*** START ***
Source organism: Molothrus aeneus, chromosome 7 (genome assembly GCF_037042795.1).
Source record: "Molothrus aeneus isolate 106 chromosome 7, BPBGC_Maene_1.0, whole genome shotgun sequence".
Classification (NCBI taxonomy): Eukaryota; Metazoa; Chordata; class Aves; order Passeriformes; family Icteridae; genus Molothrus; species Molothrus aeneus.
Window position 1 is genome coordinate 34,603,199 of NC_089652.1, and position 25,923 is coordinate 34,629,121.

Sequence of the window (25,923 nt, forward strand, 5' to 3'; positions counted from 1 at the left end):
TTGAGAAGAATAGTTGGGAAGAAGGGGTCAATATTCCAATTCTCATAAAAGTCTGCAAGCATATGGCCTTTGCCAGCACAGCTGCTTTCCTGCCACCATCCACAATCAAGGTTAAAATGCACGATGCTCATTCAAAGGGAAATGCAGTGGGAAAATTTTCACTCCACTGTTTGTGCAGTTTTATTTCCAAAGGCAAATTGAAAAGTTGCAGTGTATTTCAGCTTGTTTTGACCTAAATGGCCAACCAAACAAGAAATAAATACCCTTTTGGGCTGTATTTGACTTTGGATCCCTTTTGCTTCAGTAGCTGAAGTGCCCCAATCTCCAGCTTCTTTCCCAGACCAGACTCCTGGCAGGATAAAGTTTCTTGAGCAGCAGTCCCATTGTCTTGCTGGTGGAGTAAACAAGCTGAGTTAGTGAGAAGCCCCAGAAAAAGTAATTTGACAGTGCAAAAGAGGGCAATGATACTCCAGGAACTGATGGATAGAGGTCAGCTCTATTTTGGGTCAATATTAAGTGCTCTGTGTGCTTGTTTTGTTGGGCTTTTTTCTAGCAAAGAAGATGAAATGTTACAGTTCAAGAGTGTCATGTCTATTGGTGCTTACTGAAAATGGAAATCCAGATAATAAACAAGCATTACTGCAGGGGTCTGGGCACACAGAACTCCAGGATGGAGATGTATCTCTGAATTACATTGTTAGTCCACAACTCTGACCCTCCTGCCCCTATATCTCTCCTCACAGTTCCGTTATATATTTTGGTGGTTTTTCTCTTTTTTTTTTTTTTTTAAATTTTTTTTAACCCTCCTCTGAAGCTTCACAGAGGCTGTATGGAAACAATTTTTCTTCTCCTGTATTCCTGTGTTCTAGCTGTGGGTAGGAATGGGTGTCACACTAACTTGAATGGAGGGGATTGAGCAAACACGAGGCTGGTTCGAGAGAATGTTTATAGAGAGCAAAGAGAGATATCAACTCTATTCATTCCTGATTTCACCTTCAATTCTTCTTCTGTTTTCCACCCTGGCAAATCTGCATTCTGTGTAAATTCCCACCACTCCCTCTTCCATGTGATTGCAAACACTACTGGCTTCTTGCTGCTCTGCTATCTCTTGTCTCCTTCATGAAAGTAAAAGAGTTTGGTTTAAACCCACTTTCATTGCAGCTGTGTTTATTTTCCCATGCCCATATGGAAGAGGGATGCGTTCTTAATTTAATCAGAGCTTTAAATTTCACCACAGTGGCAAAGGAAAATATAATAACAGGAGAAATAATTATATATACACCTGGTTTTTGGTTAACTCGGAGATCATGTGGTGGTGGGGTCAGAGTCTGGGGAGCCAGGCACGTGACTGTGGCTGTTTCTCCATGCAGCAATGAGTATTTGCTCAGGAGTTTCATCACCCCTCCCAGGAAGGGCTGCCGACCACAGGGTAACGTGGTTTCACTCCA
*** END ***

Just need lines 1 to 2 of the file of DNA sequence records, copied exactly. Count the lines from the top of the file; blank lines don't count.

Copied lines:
Source organism: Molothrus aeneus, chromosome 7 (genome assembly GCF_037042795.1).
Source record: "Molothrus aeneus isolate 106 chromosome 7, BPBGC_Maene_1.0, whole genome shotgun sequence".